It didn’t take much for Jeff Czerniakowski to evaluate his team’s first-quarter effort. In fact, he used a specific term to describe the Northview boys basketball team’s first eight minutes: soft.
That quickly changed. In a short amount of time, the Wildcats toughened up, and that fortitude propelled the Wildcats to a 63-51 win at home over Waite.
“Right at the start of the second quarter, we stopped playing soft and really turned it up on defense, to get steals and get easier baskets,” said Czerniakowski, who scored a team-high 18 points.
After trailing 14-11 in the first quarter of the nonleague game, Northview needed less than two minutes into the second quarter to erase that deficit. By the time Waite called its first time-out, less than halfway into the second, the Wildcats had taken a 20-14 lead, and continued to build on that, both offensively and defensively.
“We really focused on help defense in practice this week, to shut down the driving lanes and to force them to take outside shots,” Czerniakowski said.
Defensively, the Wildcats executed that plan in the second quarter, and Waite coach Adam Rodriguez cited those 8 minutes as the turning point of Saturday’s game.
“We played them even, and I think we beat them the other three quarters,” Rodriguez said. “But the second quarter was the difference-maker in the game.”
The Wildcats didn’t allow the Indians inside penetration and held the Indians to two field goals in the second: Taywyn Mason’s three-pointer and Lavarr Robinson’s bucket. Mason led the Indians with 20 points, but scored only six in the second and third quarters.
“They really pack it in and tried to maintain it so that we had to make jump shots to beat them,” Rodriguez said. “We tried to get in there, but they’re a pretty physical team. They’re not the tallest team, but they’re pretty bulky and athletic and their coach does a good job. They try to force you into making jump shots to beat them. We made a few tonight, but just not enough.”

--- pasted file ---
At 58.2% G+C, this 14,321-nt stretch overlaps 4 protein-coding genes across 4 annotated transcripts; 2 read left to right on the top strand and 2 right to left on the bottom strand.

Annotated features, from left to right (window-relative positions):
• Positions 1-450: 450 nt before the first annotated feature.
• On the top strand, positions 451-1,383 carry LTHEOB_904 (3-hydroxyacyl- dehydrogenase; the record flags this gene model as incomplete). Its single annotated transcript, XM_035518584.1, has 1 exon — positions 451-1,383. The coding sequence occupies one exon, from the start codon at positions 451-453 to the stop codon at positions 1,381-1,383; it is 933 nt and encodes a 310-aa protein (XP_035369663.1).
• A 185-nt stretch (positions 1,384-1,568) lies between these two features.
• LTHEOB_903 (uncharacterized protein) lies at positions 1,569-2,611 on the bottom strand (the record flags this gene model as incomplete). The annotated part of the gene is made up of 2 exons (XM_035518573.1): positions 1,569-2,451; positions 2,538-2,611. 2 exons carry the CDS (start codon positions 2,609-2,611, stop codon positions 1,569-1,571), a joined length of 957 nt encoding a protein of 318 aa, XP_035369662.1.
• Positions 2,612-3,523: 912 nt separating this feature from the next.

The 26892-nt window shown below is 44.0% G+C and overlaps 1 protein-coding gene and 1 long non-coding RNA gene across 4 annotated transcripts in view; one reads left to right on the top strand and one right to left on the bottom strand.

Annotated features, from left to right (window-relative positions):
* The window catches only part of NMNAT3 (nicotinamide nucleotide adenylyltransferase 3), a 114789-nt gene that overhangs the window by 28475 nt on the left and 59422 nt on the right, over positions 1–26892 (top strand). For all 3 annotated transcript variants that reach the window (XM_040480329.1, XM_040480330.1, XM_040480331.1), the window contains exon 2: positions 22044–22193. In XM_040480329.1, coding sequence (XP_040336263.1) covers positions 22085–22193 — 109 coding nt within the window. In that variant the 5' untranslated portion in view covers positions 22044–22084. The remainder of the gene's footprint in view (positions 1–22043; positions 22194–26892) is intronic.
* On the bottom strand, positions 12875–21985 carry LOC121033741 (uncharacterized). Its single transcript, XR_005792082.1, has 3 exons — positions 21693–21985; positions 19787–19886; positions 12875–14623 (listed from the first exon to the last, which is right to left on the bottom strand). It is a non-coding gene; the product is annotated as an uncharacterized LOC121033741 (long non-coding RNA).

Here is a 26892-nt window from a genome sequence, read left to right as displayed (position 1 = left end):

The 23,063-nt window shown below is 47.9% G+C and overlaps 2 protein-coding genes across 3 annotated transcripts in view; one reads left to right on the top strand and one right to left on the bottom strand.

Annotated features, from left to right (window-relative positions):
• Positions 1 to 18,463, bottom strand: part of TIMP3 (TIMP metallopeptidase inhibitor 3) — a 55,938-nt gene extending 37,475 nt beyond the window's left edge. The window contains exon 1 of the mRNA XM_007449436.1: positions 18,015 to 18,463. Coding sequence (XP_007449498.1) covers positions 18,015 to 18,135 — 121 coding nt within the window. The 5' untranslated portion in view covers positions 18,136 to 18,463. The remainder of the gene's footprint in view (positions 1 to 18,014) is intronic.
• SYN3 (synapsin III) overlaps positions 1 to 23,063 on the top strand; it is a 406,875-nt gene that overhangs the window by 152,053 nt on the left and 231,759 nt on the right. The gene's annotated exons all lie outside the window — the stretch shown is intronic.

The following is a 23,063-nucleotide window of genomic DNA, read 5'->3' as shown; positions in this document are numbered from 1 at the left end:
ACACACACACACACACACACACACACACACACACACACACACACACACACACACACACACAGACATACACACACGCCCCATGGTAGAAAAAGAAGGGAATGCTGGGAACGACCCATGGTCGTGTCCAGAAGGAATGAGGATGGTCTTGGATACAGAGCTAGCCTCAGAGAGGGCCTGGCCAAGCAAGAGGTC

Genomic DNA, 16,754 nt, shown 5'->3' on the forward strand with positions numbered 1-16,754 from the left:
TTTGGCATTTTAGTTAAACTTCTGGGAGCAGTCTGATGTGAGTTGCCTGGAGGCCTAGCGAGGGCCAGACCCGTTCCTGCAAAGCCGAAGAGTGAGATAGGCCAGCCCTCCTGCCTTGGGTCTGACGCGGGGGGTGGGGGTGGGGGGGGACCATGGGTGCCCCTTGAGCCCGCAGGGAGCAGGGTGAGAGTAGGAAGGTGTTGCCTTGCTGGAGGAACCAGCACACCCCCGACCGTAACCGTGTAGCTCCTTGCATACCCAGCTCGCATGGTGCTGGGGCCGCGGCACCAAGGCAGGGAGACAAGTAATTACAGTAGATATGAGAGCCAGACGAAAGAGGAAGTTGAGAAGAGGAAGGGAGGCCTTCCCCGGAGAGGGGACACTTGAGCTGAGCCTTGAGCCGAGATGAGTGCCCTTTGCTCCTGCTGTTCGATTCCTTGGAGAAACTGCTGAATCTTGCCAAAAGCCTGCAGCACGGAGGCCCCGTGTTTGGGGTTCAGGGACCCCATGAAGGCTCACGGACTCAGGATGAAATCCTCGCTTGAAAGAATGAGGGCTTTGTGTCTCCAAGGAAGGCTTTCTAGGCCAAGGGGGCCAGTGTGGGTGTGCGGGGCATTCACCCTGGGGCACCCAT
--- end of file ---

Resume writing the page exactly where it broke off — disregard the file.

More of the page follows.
Waite went 16 for 29 from the floor in the first and fourth quarters, but went 2 for 10 in the second and 3 for 14 in the third.
“We were our own worst enemy,” Rodriguez said. “We just threw the ball away and roughed some shots, and we were in a hurry to do nothing. We threw the ball away too many times. I don’t know how many turnovers we had, exactly, in the second quarter, but it was probably 10 to 12.”
Czerniakowski scored 10 points and Connor Hartnett and Deon Valentine each added five in a second quarter in which the Wildcats outscored the Indians 28-5. Hartnett added 16 points.
“Driving and getting to the basket, and getting my teammates involved in the offense, that gave me more opportunities later in the game,” said Czerniakowski, whose team led 39-19 at halftime. “We tried to slow their game down and make them settle for outside shots.
“We just used our defense to turn it into good offense, getting steals and forcing them to rush shots, in order for us to get easier looks in the offensive end.”
Contact Rachel Lenzi at:firstname.lastname@example.org,419-724-6510 or on Twitter @RLenziBlade.
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